That pasta crops up in so many cultures isn’t surprising: pasta is basically unleavened bread that has been boiled rather than baked.
There was long a fond myth that Marco Polo (1254–1324) brought pasta back to Italy from his travels in China, though what in fact he said was that he had found the Chinese eating lagana (sheets or ribbons of noodles or wheat pasta) similar to that already found in Italy.
Pasta as we know it today, made from durum wheat and water, was being produced in Sicily by the 12th century (and probably much earlier), and was probably introduced by Arab colonists. North Africa’s variation on pasta is, of course, couscous. It’s thought the Arabs used dried noodles on journeys and military campaigns as it kept well for long periods. Dried pasta would later be used by European seafarers.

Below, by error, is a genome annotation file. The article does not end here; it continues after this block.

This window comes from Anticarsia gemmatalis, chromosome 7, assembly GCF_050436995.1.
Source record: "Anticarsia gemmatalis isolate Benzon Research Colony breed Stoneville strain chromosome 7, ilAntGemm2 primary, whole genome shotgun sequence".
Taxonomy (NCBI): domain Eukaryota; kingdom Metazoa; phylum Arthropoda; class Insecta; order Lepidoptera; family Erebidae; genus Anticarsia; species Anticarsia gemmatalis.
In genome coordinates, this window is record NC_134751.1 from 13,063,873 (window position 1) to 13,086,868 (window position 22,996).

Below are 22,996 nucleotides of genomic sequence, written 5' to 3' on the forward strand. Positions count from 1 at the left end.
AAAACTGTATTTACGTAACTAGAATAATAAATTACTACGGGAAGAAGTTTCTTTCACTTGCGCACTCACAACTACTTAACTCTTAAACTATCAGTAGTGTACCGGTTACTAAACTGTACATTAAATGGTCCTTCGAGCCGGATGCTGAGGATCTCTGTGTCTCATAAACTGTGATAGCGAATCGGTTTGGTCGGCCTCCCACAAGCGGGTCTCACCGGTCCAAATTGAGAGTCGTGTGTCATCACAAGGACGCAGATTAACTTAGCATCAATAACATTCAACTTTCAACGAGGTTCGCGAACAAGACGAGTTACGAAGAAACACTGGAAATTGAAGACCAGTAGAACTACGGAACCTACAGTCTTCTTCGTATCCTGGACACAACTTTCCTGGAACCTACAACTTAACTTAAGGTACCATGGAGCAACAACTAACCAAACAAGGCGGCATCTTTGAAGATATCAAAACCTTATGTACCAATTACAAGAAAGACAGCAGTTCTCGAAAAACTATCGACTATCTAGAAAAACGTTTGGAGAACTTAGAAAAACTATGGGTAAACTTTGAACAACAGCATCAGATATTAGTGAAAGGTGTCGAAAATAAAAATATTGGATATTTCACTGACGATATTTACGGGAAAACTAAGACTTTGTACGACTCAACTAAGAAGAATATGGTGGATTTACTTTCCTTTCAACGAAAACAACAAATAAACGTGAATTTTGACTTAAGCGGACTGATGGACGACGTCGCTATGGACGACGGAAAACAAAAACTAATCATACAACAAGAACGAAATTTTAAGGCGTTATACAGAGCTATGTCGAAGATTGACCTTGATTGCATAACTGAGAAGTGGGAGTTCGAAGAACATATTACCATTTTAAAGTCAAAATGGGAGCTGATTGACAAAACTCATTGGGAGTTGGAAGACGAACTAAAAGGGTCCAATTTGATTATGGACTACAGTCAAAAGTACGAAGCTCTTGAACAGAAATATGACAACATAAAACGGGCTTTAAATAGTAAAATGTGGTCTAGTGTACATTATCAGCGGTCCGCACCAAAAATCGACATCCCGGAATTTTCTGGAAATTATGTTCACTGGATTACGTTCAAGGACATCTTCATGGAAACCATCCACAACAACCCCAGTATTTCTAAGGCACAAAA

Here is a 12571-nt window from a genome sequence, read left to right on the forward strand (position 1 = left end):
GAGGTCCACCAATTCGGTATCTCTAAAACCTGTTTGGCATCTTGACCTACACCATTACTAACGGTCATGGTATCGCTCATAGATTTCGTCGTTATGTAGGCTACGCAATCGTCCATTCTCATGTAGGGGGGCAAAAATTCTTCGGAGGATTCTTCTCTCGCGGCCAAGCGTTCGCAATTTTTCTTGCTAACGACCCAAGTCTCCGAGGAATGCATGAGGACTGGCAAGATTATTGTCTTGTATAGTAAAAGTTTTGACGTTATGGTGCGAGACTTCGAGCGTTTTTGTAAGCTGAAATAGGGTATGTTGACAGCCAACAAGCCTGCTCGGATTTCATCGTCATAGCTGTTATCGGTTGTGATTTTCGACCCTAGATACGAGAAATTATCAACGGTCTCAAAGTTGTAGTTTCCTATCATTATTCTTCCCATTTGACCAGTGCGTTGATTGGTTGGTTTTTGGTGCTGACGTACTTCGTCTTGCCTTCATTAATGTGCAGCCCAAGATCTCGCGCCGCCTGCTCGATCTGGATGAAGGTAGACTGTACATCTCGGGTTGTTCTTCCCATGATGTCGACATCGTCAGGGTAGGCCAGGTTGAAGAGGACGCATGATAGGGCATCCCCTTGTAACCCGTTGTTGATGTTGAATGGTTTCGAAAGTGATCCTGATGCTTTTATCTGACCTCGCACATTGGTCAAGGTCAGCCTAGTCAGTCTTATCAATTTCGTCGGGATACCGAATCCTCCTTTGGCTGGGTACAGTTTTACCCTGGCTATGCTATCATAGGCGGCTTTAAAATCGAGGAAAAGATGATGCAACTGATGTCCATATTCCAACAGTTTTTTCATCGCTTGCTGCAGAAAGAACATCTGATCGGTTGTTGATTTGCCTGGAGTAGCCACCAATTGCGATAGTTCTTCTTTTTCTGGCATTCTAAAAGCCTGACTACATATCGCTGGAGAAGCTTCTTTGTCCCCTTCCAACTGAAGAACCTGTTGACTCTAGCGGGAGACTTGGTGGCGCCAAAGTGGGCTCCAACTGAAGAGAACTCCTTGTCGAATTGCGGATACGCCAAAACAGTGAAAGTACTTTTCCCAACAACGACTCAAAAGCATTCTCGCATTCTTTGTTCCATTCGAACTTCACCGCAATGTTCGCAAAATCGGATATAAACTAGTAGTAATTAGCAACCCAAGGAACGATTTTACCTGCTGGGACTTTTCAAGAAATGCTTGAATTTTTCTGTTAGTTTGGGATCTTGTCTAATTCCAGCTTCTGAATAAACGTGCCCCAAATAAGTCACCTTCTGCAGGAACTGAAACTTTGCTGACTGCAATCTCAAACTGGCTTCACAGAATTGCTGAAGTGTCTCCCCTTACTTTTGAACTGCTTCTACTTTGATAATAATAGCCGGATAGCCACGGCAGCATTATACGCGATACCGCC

Pasta spread across Italy where production remained hard, physical work; pasta-makers would generally sit and knead the dough with their feet. For this reason, it was expensive until industrialised kneading and extrusion methods were pioneered in Naples in the late 1700s. Only then did it become part of the diet of most Italians, before spreading across the world.
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Answered by Eugene Byrne, author and historian